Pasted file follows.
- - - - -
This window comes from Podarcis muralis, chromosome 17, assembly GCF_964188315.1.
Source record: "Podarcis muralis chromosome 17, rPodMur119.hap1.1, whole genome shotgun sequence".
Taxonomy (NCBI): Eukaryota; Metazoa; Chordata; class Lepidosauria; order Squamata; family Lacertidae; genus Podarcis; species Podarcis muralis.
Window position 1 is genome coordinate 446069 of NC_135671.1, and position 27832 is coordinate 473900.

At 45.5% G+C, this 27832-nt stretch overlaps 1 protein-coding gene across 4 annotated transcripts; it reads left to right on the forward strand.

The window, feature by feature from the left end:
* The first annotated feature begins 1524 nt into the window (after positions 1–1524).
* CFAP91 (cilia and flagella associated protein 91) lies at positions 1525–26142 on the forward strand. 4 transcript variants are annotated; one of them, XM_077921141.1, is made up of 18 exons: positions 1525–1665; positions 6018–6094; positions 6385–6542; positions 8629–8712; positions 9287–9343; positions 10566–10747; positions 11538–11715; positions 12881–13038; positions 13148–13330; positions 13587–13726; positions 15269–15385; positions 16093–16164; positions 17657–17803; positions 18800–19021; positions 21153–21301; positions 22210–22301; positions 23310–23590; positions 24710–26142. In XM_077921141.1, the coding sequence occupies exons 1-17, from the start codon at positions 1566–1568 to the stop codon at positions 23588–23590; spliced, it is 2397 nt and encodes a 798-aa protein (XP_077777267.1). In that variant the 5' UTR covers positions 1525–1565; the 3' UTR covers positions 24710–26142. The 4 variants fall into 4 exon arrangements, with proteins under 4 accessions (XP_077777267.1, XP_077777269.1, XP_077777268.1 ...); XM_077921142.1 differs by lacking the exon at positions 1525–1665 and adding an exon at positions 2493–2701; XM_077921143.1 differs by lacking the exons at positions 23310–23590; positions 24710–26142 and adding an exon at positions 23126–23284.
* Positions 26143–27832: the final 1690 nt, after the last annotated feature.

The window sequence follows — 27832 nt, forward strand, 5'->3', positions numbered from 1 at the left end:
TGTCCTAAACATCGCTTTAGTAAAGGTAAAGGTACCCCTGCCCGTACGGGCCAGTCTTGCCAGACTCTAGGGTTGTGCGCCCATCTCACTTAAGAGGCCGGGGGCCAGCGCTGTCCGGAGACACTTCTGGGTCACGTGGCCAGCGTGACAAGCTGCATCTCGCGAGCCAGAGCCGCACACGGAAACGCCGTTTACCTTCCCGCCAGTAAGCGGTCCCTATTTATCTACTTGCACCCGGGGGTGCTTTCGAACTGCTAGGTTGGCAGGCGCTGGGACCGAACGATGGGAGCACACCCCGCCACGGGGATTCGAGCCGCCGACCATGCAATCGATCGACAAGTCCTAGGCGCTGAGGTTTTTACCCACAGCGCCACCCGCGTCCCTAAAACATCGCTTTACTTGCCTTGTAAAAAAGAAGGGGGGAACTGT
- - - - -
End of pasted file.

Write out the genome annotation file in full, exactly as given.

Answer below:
This window comes from Podarcis muralis, chromosome 17, assembly GCF_964188315.1.
Source record: "Podarcis muralis chromosome 17, rPodMur119.hap1.1, whole genome shotgun sequence".
Taxonomy (NCBI): Eukaryota; Metazoa; Chordata; class Lepidosauria; order Squamata; family Lacertidae; genus Podarcis; species Podarcis muralis.
Window position 1 is genome coordinate 446069 of NC_135671.1, and position 27832 is coordinate 473900.

At 45.5% G+C, this 27832-nt stretch overlaps 1 protein-coding gene across 4 annotated transcripts; it reads left to right on the forward strand.

The window, feature by feature from the left end:
* The first annotated feature begins 1524 nt into the window (after positions 1–1524).
* CFAP91 (cilia and flagella associated protein 91) lies at positions 1525–26142 on the forward strand. 4 transcript variants are annotated; one of them, XM_077921141.1, is made up of 18 exons: positions 1525–1665; positions 6018–6094; positions 6385–6542; positions 8629–8712; positions 9287–9343; positions 10566–10747; positions 11538–11715; positions 12881–13038; positions 13148–13330; positions 13587–13726; positions 15269–15385; positions 16093–16164; positions 17657–17803; positions 18800–19021; positions 21153–21301; positions 22210–22301; positions 23310–23590; positions 24710–26142. In XM_077921141.1, the coding sequence occupies exons 1-17, from the start codon at positions 1566–1568 to the stop codon at positions 23588–23590; spliced, it is 2397 nt and encodes a 798-aa protein (XP_077777267.1). In that variant the 5' UTR covers positions 1525–1565; the 3' UTR covers positions 24710–26142. The 4 variants fall into 4 exon arrangements, with proteins under 4 accessions (XP_077777267.1, XP_077777269.1, XP_077777268.1 ...); XM_077921142.1 differs by lacking the exon at positions 1525–1665 and adding an exon at positions 2493–2701; XM_077921143.1 differs by lacking the exons at positions 23310–23590; positions 24710–26142 and adding an exon at positions 23126–23284.
* Positions 26143–27832: the final 1690 nt, after the last annotated feature.

The window sequence follows — 27832 nt, forward strand, 5'->3', positions numbered from 1 at the left end:
TGTCCTAAACATCGCTTTAGTAAAGGTAAAGGTACCCCTGCCCGTACGGGCCAGTCTTGCCAGACTCTAGGGTTGTGCGCCCATCTCACTTAAGAGGCCGGGGGCCAGCGCTGTCCGGAGACACTTCTGGGTCACGTGGCCAGCGTGACAAGCTGCATCTCGCGAGCCAGAGCCGCACACGGAAACGCCGTTTACCTTCCCGCCAGTAAGCGGTCCCTATTTATCTACTTGCACCCGGGGGTGCTTTCGAACTGCTAGGTTGGCAGGCGCTGGGACCGAACGATGGGAGCACACCCCGCCACGGGGATTCGAGCCGCCGACCATGCAATCGATCGACAAGTCCTAGGCGCTGAGGTTTTTACCCACAGCGCCACCCGCGTCCCTAAAACATCGCTTTACTTGCCTTGTAAAAAAGAAGGGGGGAACTGT